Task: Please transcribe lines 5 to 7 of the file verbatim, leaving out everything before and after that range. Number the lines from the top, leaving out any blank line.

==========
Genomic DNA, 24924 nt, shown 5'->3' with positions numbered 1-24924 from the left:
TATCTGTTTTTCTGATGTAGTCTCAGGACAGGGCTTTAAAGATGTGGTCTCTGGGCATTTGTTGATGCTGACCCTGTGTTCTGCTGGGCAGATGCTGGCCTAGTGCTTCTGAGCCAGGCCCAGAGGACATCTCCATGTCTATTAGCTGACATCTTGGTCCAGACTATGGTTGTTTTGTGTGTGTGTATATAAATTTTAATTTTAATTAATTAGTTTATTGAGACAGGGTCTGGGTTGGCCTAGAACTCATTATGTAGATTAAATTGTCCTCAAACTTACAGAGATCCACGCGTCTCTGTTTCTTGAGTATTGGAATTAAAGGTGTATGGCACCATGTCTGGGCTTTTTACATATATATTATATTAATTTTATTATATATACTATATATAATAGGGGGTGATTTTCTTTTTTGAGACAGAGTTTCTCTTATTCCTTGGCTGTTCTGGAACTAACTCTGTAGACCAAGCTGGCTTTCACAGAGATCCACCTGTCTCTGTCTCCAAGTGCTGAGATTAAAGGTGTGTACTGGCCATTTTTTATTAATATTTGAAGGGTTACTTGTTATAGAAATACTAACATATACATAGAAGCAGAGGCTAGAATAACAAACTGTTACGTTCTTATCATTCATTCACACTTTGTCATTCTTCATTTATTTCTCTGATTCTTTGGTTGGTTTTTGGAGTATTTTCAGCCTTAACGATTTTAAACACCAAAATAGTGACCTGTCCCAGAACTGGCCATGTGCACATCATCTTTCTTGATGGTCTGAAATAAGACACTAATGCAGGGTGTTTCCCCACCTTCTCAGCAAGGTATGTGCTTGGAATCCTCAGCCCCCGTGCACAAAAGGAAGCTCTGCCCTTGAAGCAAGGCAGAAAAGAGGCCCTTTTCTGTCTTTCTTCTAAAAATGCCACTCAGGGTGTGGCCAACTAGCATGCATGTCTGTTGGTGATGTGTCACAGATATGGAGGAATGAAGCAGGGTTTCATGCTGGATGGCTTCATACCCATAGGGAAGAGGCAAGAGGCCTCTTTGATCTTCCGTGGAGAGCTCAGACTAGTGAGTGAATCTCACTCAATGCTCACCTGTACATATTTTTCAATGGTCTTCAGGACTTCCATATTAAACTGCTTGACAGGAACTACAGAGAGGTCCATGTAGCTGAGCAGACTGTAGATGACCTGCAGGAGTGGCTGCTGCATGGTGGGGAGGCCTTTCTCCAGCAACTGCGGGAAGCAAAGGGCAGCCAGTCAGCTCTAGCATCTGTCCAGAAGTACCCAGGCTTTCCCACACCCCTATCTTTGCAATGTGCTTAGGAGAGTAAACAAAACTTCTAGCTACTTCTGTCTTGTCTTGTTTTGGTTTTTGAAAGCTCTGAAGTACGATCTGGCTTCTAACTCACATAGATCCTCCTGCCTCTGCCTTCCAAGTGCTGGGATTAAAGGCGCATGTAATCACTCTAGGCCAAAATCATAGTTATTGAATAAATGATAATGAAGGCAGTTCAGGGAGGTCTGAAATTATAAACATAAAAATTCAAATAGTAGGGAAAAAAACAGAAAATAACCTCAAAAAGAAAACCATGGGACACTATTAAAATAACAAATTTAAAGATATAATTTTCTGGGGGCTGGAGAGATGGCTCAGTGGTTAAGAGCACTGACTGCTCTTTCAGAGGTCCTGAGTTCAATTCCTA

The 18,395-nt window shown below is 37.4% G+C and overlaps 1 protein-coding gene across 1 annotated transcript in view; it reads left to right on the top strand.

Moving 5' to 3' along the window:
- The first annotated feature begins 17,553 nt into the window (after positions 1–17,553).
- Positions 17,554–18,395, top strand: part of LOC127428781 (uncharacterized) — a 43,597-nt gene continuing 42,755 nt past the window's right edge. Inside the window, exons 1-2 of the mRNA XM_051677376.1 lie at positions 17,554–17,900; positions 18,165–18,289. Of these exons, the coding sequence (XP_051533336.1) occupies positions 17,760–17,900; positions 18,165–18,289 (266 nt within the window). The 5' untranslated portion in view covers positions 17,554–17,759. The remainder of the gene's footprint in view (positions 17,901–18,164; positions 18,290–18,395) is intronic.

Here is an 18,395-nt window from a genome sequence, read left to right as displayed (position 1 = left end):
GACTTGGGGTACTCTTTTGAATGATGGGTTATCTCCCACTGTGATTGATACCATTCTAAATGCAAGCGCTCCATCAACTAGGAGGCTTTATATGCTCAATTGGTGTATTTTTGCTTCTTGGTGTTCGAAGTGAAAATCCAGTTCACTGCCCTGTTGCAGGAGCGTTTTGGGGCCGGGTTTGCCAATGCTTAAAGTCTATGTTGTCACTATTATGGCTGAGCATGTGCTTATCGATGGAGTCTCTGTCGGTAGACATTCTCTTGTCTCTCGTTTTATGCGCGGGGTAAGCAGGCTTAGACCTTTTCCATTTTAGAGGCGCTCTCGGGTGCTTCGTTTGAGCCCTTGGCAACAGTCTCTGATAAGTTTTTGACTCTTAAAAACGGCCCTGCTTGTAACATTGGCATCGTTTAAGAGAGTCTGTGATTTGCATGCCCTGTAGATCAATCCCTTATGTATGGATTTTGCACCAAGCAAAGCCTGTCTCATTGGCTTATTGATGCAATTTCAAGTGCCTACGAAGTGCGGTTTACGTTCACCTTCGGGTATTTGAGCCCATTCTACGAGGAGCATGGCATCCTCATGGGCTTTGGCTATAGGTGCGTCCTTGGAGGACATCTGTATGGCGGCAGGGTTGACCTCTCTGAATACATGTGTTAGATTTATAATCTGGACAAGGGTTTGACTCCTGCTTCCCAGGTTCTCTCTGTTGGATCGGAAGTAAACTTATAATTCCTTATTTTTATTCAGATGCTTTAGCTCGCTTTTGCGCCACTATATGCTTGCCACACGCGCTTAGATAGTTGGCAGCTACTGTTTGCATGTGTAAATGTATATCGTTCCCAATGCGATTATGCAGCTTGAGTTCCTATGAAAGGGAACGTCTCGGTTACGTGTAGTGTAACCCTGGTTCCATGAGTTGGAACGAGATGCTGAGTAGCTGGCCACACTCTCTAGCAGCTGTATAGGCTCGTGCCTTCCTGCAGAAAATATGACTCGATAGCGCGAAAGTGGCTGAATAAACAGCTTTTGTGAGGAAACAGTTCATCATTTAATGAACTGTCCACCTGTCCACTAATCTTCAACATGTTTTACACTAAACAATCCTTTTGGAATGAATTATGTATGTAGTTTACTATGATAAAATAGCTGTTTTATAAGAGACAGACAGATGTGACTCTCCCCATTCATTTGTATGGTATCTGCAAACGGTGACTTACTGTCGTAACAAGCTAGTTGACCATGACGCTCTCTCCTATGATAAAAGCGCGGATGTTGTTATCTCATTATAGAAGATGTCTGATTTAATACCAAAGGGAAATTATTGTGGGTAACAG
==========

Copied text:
- The first annotated feature begins 17,553 nt into the window (after positions 1–17,553).
- Positions 17,554–18,395, top strand: part of LOC127428781 (uncharacterized) — a 43,597-nt gene continuing 42,755 nt past the window's right edge. Inside the window, exons 1-2 of the mRNA XM_051677376.1 lie at positions 17,554–17,900; positions 18,165–18,289. Of these exons, the coding sequence (XP_051533336.1) occupies positions 17,760–17,900; positions 18,165–18,289 (266 nt within the window). The 5' untranslated portion in view covers positions 17,554–17,759. The remainder of the gene's footprint in view (positions 17,901–18,164; positions 18,290–18,395) is intronic.

Here is an 18,395-nt window from a genome sequence, read left to right as displayed (position 1 = left end):